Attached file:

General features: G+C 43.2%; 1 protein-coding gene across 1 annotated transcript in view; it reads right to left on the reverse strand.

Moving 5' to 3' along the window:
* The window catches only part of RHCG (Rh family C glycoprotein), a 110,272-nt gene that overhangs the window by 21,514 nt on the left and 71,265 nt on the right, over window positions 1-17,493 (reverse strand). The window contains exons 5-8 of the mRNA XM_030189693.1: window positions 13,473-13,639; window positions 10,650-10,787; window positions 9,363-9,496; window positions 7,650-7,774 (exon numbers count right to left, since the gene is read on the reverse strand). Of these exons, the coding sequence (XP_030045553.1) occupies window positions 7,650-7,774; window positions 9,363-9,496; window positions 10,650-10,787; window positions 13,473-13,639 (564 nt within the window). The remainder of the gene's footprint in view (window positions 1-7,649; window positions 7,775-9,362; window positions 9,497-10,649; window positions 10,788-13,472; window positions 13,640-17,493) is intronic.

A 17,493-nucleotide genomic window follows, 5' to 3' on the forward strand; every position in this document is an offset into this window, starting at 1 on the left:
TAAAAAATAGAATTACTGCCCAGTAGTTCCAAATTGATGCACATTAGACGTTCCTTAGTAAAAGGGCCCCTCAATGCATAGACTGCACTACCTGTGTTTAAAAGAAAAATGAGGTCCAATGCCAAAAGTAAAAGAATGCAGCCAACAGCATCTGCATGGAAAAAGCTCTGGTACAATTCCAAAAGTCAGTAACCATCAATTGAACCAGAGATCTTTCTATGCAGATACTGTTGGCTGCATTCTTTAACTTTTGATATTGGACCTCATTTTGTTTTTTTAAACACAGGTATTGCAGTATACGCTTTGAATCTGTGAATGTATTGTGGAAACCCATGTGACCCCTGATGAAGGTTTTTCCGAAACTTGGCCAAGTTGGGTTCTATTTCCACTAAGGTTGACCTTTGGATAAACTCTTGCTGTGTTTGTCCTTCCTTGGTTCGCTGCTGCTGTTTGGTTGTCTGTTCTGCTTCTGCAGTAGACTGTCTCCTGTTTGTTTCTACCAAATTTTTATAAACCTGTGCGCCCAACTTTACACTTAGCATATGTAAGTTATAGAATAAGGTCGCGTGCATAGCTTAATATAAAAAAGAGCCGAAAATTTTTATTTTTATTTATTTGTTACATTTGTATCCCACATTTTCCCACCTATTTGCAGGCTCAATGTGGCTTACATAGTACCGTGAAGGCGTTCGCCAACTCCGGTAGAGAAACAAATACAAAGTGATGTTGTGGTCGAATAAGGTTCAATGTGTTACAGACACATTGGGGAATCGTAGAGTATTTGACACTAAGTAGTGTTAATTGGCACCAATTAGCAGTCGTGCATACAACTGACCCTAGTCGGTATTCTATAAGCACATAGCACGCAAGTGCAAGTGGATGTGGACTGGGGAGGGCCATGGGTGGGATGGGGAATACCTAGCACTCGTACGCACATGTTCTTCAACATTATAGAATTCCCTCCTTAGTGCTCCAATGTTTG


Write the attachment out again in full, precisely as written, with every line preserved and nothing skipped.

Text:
General features: G+C 43.2%; 1 protein-coding gene across 1 annotated transcript in view; it reads right to left on the reverse strand.

Moving 5' to 3' along the window:
* The window catches only part of RHCG (Rh family C glycoprotein), a 110,272-nt gene that overhangs the window by 21,514 nt on the left and 71,265 nt on the right, over window positions 1-17,493 (reverse strand). The window contains exons 5-8 of the mRNA XM_030189693.1: window positions 13,473-13,639; window positions 10,650-10,787; window positions 9,363-9,496; window positions 7,650-7,774 (exon numbers count right to left, since the gene is read on the reverse strand). Of these exons, the coding sequence (XP_030045553.1) occupies window positions 7,650-7,774; window positions 9,363-9,496; window positions 10,650-10,787; window positions 13,473-13,639 (564 nt within the window). The remainder of the gene's footprint in view (window positions 1-7,649; window positions 7,775-9,362; window positions 9,497-10,649; window positions 10,788-13,472; window positions 13,640-17,493) is intronic.

A 17,493-nucleotide genomic window follows, 5' to 3' on the forward strand; every position in this document is an offset into this window, starting at 1 on the left:
TAAAAAATAGAATTACTGCCCAGTAGTTCCAAATTGATGCACATTAGACGTTCCTTAGTAAAAGGGCCCCTCAATGCATAGACTGCACTACCTGTGTTTAAAAGAAAAATGAGGTCCAATGCCAAAAGTAAAAGAATGCAGCCAACAGCATCTGCATGGAAAAAGCTCTGGTACAATTCCAAAAGTCAGTAACCATCAATTGAACCAGAGATCTTTCTATGCAGATACTGTTGGCTGCATTCTTTAACTTTTGATATTGGACCTCATTTTGTTTTTTTAAACACAGGTATTGCAGTATACGCTTTGAATCTGTGAATGTATTGTGGAAACCCATGTGACCCCTGATGAAGGTTTTTCCGAAACTTGGCCAAGTTGGGTTCTATTTCCACTAAGGTTGACCTTTGGATAAACTCTTGCTGTGTTTGTCCTTCCTTGGTTCGCTGCTGCTGTTTGGTTGTCTGTTCTGCTTCTGCAGTAGACTGTCTCCTGTTTGTTTCTACCAAATTTTTATAAACCTGTGCGCCCAACTTTACACTTAGCATATGTAAGTTATAGAATAAGGTCGCGTGCATAGCTTAATATAAAAAAGAGCCGAAAATTTTTATTTTTATTTATTTGTTACATTTGTATCCCACATTTTCCCACCTATTTGCAGGCTCAATGTGGCTTACATAGTACCGTGAAGGCGTTCGCCAACTCCGGTAGAGAAACAAATACAAAGTGATGTTGTGGTCGAATAAGGTTCAATGTGTTACAGACACATTGGGGAATCGTAGAGTATTTGACACTAAGTAGTGTTAATTGGCACCAATTAGCAGTCGTGCATACAACTGACCCTAGTCGGTATTCTATAAGCACATAGCACGCAAGTGCAAGTGGATGTGGACTGGGGAGGGCCATGGGTGGGATGGGGAATACCTAGCACTCGTACGCACATGTTCTTCAACATTATAGAATTCCCTCCTTAGTGCTCCAATGTTTG